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William Shatner and Chris Kreski's names appear on the cover of Get a Life! Any time a celebrity's memoirs receive this kind of credit, we can assume that the material came, largely, from William Shatner, and the thankless task of arranging it in some kind of coherent form fell to Chris Kreski.

Shatner and Kreski have previously written two memoirs together: Star Trek Memories and Star Trek Movie Memories. This book exists partially to comment on the death of James T. Kirk in Star Trek: Generations, partially to make a few bucks, and partially to address Shatner's feelings about trekkies. I'll leave discerning readers to guess which inspired Shatner most. The title goes back to 1987 (though the expression is older). William Shatner, hosting Saturday Night Live, appeared as himself at a convention. SNL's regular cast played obsessed fans, asking obsessive, fannish questions. A good many of these contain Trek in-jokes.

Finally, Shatner tells them that he's been coming to conventions for years, and there's something he's always wanted to say.

"Get a life! It's a tv show!" And on he rants, suggesting that they've taken a fun job that ended years ago and turned it into a tremendous waste of time, and that they should probably move out of their parents' basements. He storms off and the geeks become confused, while the studio audience falls off their chairs laughing, and Shatner himself can barely keep character.

The convention organizer drags Shatner back on stage, where he explains that he had been impersonating the evil Kirk from the episode, "The Enemy Within."

At the after-show party, in real life now, a writer tells Shatner that the nerds are going to hate him. Shatner insists that the comment surprised him. He considered the sketch so over-the-top and cartoony, that he did not think for an instant that anyone would be offended.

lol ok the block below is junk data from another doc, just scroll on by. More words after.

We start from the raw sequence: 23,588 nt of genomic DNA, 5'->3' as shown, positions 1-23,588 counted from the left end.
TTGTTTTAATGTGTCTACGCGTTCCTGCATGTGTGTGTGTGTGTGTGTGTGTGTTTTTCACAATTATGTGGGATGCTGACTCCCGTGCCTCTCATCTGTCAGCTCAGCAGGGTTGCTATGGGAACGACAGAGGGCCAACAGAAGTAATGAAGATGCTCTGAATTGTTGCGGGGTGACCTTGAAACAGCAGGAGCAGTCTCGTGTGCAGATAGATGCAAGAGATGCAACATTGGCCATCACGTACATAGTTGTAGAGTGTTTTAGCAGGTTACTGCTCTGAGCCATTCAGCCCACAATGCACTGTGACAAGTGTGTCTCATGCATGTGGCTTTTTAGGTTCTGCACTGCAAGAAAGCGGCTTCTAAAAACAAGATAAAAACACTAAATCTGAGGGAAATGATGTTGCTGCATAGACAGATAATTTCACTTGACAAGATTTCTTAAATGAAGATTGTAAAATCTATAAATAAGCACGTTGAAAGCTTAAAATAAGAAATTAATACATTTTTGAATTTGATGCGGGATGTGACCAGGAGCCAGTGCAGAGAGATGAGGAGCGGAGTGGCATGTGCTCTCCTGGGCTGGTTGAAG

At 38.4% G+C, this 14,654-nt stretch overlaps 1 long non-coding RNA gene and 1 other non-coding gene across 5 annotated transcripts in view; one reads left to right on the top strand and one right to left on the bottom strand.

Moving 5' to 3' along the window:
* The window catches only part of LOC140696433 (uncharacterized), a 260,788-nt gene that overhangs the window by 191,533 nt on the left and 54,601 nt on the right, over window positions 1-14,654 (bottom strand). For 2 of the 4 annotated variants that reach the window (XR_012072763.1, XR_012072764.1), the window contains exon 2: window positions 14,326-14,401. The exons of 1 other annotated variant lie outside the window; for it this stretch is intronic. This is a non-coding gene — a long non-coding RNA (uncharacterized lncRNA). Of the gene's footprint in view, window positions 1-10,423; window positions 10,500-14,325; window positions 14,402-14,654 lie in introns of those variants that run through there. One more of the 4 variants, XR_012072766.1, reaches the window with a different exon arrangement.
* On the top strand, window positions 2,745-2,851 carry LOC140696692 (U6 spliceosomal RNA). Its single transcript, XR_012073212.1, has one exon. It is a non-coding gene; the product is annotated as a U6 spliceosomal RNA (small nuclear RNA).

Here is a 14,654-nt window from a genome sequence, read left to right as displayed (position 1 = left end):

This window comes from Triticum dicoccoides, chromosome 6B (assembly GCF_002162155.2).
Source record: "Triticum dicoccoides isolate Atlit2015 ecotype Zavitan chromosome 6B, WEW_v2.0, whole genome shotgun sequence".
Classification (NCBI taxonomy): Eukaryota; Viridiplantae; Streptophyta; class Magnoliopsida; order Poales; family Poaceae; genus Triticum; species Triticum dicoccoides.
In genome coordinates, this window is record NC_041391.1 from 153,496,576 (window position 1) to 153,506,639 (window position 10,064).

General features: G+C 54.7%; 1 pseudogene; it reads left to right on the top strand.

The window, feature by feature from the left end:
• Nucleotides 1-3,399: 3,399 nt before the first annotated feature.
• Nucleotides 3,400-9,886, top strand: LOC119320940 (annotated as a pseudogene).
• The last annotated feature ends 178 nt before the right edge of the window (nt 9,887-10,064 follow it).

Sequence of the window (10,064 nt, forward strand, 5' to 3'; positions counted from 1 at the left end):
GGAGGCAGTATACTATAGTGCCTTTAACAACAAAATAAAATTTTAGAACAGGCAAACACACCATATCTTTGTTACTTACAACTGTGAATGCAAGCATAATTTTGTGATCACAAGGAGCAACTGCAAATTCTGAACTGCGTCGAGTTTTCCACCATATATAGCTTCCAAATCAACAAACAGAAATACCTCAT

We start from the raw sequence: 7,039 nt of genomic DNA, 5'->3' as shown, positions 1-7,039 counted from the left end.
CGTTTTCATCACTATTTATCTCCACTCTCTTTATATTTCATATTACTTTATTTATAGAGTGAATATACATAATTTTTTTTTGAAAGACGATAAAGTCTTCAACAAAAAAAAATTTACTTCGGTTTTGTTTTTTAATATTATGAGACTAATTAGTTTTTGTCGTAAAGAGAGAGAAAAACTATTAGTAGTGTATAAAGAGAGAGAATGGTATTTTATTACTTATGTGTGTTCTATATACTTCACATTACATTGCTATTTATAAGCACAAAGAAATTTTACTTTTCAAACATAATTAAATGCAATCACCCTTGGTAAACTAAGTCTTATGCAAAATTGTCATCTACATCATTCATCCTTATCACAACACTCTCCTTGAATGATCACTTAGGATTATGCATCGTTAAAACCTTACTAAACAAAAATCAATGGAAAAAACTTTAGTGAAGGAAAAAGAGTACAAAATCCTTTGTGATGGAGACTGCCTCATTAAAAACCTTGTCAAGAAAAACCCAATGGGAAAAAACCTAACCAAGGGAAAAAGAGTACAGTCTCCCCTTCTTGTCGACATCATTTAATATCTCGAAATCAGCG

I remember watching the original. I laughed. Friends of mine who watched the same sketch, many of them diehard SF fans, some of them Trek fans, laughed. Yet when I finally attended an SF convention two years later, I actually met people who had been offended. They felt betrayed, because they'd put so much effort into Trek or Sf fandom generally. Angry because, in fact, Shatner rarely came to conventions, so he wouldn't know now, would he?

In the 1990s, Shatner encountered people with the same attitudes and decided to look into the matter.

Shatner, whatever flaws he may have, has never been one for wide-eyed Trek idolatry. He has parodied his Kirk image, not only on SNL, but in films from Airplane 2: The Sequel to Free Enterprise. He can laugh about the show's cheapness. And he regards the original series' cancellation as a good thing. They had dried up creatively, and they lacked the budget to properly present the good ideas they had:

...all we have to do is hypothesize... what Star Trek's fourth season might have been like. Would Bones marry a Martian? Would high-heeled bikinitrons from the planet Go-Go bump and grind the Enterprise right out of the galaxy? Would we all spend an episode reverting to infancy? Are any of those wild-eyed possibilities even a tiny bit more far-fetched than Abraham Lincoln in space?

....Allowed to survive and publicly wither on the air, we of the Starship Enterprise could very well have disgusted our fans, wearing out our collective welcome. Under those circumstances, Star Trek would today more likely exist solely as a hazily recollected Trivial Pursuit answer (55).

Get a Life! takes a quick look back at the first conventions, but focuses on Shatner's experiences in the 1990s, when he began attending them regularly. For a time, he would put on a rubber mask and wander, largely unrecognized, in order to get a floor-level sense of a con. These portions hold some interest, but Shatner's Trek career has been handled in greater detail in previous books, and he runs out of material quickly.

The remainder of the book consists of anything he and Kreski could convince themselves would interest Trek fans. Explanations of how to properly parody Kirk, from someone with a fair bit of experience in the field. Interviews. An account of a online Trek chat. Bitchy gossip, such as the account of the unnamed cast member who sells pieces of his/her original uniform-- taken from a "huge bolt of material housed in that star's garage"(137). Thoughts about action figures. He also repeats many anecdotes which he uses at conventions, many of them only tenuously connected with Star Trek, or not connected at all. An elephant once shit on Shatner. If you want to hear the details, they're in this book. For the most part, Get a Life! reads like a drooling fanzine, except that the ostensible author is the book's subject. Reading my copy, which my wife found in a dollar bin, I couldn't help but think I was being mocked, after all; any time spent reading this book suggested I really did need to get a life.

I suppose Get a Life! would appeal to collection completists and hardcore trekkies/ers-- provided they have recovered from being told off on a comedy show.

William Shatner with Chris Kreski. Get a Life!. New York: Pocket, 1999.